Bayscaping is valuable to the homeowner because it offers greater visual interest than lawn, reduces time and expense of maintaining a lawn, and addresses problem areas.
The principles of bayscaping includes the reduction of watering, chemical use, water runoff, and maintenance. It emphasizes the use of plants that are native to the Chesapeake Bay watershed. Native plants are adapted to our soil, temperature, and rainfall conditions. After initial installation, native plants are virtually maintenance free. When a bayscape is designed properly, it can be aesthetically pleasing, drought resistant, and low maintenance.
If you are interested in a drought resistant and low maintenance landscape, please contact one of Johnson's Landscaping Service, Inc.'s professionally trained landscape designers to guide you through the design process.
How to Choose a Landscape Contractor by Jamie Newell
A landscape company that has a design staff is the best way to approach any landscape project. If you need something small like drainage and grading or a larger project such as an outdoor entertainment area, it is always a good idea to talk to a designer first. By consulting with an experienced designer, you will have the advantage of seeing the big picture. This will ensure that the completed task will fit nicely with the rest of your garden.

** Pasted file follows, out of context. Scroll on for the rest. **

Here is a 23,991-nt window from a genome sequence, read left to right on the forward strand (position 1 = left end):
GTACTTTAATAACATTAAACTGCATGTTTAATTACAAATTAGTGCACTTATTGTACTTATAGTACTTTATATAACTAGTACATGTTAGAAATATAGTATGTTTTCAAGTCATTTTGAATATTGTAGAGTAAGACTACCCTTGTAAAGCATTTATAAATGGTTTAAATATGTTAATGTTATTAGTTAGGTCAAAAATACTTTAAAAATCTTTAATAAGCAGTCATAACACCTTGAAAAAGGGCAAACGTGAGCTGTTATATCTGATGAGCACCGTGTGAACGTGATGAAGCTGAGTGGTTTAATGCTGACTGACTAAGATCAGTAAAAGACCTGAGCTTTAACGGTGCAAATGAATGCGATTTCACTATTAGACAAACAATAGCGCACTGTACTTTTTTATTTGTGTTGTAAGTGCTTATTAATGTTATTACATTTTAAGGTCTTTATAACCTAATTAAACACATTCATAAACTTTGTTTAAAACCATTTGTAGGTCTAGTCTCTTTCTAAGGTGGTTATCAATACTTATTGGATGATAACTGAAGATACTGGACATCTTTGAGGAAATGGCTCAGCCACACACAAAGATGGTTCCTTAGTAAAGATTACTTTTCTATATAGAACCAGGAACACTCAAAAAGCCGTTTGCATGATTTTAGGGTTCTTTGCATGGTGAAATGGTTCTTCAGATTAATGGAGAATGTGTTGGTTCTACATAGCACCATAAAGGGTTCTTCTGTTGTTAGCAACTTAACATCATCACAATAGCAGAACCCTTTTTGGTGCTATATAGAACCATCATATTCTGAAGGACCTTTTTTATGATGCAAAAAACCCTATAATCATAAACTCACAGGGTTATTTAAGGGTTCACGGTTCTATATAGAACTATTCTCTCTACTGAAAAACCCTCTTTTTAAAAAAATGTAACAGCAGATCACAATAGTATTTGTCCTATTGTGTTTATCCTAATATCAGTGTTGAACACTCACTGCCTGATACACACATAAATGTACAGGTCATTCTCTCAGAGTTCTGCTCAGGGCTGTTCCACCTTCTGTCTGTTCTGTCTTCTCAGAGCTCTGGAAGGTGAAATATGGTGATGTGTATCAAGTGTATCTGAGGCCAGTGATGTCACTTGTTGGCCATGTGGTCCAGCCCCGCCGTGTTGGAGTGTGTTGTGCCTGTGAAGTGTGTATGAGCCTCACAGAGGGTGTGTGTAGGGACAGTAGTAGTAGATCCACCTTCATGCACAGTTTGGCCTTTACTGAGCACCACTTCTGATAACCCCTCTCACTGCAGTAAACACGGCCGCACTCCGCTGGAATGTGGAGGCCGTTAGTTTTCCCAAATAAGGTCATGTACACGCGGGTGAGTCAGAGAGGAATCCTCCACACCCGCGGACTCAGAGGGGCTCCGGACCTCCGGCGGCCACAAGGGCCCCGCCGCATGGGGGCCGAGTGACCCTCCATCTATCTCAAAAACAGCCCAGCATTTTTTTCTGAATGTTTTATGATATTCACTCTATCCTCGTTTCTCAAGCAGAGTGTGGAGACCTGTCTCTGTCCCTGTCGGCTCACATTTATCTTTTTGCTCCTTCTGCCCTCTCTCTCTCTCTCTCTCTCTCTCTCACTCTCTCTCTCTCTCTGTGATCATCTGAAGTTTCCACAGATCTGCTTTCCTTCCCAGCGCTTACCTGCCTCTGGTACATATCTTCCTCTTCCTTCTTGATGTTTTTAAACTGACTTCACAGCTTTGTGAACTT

A design/build company will provide strong communication between the designer who made the arrangements and the workers who will install the project. If something unforeseen should arise, the designer can make on site changes to the project without delaying the job. There is nothing more frustrating than having two different companies blaming each other for something that was overlooked.
The first challenge is to find a good designer with a solid company to back them up. You might start by asking a friend or neighbor with a nice garden whom they would recommend. After you have chosen a well established company, it would be wise to see examples of their work and check their references. Stay away from a salesperson that is high pressure or doesn't spend time exploring different options with you. Choose someone who listens to your needs, asks the right questions, and understands the problem. Look for a designer that can communicate their ideas well.